Advent International outbids Cinven, Bain with €3.6-bn offer for Stada Arzneimittel

US private equity firm Advent International has entered the fray to buy German generic drug maker Stada Arzneimittel AG by tabling a €3.6-billion ($3.8 billion) binding offer.

The move comes less than two weeks after Stada said that it has received two takeover offers including a €3.5-billion bid from private equity firm Cinven Partners LLP. (See: German generic drugmaker Stada receives $3.83-bn takeover bid from Cinven Partners) Advent has offered to pay €8.00 per share in cash plus €0.70 per share dividend, and said that its offer is limited until Monday 27 February 2017, and subject to the approval of the company's board.

"The Executive Board will review the offer in the best interest of the company and will continue the open-minded talks with all interested parties," Stada said in a statement.

Earlier Cinven had offered to pay €56 per share while reports said that Bain Capital had offered €58.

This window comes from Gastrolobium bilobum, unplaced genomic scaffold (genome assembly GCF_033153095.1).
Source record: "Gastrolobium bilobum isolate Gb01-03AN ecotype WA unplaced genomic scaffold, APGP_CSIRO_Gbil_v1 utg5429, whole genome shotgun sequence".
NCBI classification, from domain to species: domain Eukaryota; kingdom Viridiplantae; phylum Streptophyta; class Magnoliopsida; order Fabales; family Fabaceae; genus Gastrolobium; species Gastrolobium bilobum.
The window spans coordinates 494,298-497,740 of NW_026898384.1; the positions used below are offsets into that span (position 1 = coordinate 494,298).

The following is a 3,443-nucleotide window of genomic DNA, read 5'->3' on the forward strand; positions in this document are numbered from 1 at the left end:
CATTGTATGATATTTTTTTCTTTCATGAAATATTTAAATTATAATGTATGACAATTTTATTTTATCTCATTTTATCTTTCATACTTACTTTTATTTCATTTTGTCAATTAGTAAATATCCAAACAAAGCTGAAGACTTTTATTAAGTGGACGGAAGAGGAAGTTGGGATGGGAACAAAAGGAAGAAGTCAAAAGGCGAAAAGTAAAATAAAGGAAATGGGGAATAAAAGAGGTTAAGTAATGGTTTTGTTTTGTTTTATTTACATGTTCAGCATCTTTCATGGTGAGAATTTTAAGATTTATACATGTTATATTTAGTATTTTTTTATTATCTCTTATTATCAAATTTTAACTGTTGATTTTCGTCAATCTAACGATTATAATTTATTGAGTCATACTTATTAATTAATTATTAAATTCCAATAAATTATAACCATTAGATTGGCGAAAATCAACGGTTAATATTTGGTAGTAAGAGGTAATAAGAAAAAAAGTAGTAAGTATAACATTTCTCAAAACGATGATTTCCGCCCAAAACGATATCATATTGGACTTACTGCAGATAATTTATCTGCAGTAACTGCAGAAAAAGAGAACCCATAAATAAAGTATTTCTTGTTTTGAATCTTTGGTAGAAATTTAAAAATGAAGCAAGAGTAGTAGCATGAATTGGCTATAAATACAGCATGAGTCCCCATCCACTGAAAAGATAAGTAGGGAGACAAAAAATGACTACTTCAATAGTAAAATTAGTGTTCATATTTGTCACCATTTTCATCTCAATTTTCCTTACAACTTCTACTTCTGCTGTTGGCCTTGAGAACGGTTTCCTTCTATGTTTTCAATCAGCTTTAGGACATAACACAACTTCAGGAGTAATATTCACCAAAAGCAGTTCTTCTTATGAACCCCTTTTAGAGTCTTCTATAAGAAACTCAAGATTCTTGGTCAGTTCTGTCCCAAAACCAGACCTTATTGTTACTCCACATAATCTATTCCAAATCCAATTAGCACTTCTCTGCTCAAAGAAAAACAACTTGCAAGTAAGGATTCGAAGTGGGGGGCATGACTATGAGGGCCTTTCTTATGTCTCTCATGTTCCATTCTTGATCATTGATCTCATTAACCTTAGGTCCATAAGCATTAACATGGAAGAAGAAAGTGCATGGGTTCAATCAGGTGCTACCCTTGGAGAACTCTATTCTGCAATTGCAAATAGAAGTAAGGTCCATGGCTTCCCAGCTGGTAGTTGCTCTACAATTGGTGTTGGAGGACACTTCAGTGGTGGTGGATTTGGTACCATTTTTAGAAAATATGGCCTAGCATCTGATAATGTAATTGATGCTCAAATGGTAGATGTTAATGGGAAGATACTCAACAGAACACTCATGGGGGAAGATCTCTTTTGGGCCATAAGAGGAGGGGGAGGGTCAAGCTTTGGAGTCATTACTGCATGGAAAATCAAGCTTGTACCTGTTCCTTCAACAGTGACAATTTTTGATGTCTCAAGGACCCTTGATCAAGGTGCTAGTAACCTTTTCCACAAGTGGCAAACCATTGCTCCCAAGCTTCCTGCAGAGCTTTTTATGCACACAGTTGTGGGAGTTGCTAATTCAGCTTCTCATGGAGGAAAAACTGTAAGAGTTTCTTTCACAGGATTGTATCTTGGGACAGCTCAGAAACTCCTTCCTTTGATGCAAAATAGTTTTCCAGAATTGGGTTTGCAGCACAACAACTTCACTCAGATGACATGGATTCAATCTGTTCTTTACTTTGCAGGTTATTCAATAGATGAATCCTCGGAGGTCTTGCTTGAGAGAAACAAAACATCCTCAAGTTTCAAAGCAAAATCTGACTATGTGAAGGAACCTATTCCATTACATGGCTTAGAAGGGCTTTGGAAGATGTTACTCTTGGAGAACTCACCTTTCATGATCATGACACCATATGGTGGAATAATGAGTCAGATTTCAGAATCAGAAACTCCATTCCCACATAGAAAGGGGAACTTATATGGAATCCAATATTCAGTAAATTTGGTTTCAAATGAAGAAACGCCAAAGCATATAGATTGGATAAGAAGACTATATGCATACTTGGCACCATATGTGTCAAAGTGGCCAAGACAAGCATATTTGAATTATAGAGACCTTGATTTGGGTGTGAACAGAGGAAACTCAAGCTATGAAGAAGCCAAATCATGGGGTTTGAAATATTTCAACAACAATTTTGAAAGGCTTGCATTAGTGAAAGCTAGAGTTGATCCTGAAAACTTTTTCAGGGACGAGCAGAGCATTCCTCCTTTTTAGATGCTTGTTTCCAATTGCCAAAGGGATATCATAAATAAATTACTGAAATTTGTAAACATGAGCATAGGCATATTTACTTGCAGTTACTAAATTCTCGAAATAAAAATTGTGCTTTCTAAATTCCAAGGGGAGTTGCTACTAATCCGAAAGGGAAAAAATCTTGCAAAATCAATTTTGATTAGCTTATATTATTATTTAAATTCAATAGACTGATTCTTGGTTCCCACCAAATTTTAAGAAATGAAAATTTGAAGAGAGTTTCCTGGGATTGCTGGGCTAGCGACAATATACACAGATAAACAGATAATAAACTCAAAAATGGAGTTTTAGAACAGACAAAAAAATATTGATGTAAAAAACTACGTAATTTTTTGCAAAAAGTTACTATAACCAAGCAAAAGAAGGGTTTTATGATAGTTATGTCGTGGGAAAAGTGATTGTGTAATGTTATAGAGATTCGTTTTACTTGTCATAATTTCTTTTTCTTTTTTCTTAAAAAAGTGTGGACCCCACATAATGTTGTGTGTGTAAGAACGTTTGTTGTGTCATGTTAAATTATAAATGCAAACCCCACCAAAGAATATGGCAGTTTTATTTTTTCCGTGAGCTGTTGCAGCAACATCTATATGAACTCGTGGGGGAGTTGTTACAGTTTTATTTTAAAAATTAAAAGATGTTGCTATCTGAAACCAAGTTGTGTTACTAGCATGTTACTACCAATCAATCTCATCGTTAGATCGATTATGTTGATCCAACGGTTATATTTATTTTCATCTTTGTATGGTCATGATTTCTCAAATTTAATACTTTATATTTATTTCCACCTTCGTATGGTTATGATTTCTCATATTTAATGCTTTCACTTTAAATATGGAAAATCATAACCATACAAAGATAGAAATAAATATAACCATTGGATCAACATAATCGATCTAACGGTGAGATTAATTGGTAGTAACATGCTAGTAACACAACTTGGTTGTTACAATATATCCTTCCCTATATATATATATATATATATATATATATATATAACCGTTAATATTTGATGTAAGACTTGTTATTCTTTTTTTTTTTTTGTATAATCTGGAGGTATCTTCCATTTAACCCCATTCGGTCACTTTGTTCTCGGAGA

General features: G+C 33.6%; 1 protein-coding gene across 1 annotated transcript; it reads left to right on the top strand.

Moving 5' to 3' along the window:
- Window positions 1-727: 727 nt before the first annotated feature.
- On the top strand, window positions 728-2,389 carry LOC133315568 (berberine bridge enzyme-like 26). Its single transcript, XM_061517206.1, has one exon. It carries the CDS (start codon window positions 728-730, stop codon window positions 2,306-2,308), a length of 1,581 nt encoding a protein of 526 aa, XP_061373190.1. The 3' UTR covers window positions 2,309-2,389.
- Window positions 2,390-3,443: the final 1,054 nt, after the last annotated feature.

Advent said that it has no intention to sell off significant parts of the business or to split the company and its long-term strategy will focus on developing new growth areas and the targeted acceleration of its international expansion.

''The geographic focus will be on markets where STADA already has a leading position, particularly Germany, Italy, Spain, the UK, Belgium and Russia. Advent has also identified additional growth potential through expansion and investments in Asia and Latin America,'' it said in a statement.

German activist investor Active Ownership Capital, with a 7-per cent stake, has been in a year-long effort to improve Stada's profitability and succeeded in ousting the company's chairman during annual meeting late last year.

Founded in Dresden in 1895 as a cooperative pharmacy, Stada specialises in the production of generic and over-the-counter drugs.

Stada has expanded internationally since 1986 by buying companies in Austria, Denmark, Switzerland, Spain, Italy, Britain, Russia Serbia, Portugal, and Asia.

Generics generate 58 per cent while branded products 40 per cent of the company's annual sales of €2.12 billion.